“Brushing was like a miracle with my kids, especially Luke (HFA).  He was so completely overloaded by tactile defensiveness from day one!  At age 2, when I first started studying SI, he wasn’t speaking except echoing TV while it was on, and had spent a year hopping on his toes instead of walking – never sat down, just spent all his waking time hopping on his toes flapping his hands… constantly… I’d say 98% of his day was spent like that.  He needed the hopping and flapping to figure out where his limbs were, and couldn’t stand having anything touching him.

“When I first read about SI, I knew this was the main problem for all three of my kids… I went all out trying to get the kids evals for OT.  Finally it came through and I was trained to brush on the first OT visit.  OMG!  Luke’s response was absolutely amazing!  He laid still on the floor while the OT brushed him (a first) – he loved it.  He got up off the floor and walked, flat footed.  He was calm and not in a frenzied state anymore.  By the end of the day, he was using words… was adding words every day.  That night, he came up to me and sat on my lap!  Before that, any human contact was too painful for him.  Within a week, he had an age-typical vocabulary!  I would always know when it was time to brush him again (the effects wear off in about 1.5 – 2 hours) by watching his feet – if he was up on his toes I’d know it was time.  He would bring me the brush when he felt he needed it.  He started playing with toys… it was amazing!”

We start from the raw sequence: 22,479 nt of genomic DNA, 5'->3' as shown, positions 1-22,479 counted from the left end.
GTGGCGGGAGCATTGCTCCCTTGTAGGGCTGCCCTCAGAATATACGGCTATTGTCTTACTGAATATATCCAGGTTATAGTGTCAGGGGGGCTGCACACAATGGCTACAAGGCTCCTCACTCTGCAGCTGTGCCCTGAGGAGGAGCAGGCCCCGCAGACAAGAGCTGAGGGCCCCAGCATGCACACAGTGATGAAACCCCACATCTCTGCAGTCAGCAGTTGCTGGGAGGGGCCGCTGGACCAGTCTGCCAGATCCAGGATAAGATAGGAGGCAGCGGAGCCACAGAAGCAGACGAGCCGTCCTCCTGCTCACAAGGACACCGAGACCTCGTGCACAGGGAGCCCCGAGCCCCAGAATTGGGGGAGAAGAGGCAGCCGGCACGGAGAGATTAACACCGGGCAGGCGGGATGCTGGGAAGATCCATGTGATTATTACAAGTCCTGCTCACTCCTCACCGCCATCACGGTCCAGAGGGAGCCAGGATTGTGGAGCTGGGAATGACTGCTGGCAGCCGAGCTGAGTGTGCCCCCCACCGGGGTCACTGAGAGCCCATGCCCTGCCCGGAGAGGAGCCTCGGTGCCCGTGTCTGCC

Wendi, Aspie mother of spectrum triplets from USA

“I have been brushing Austin since he was 18 months old and boy is it a tremendous help. I think this should become one of the most basic occupational therapy techniques, however not many people have heard of it.”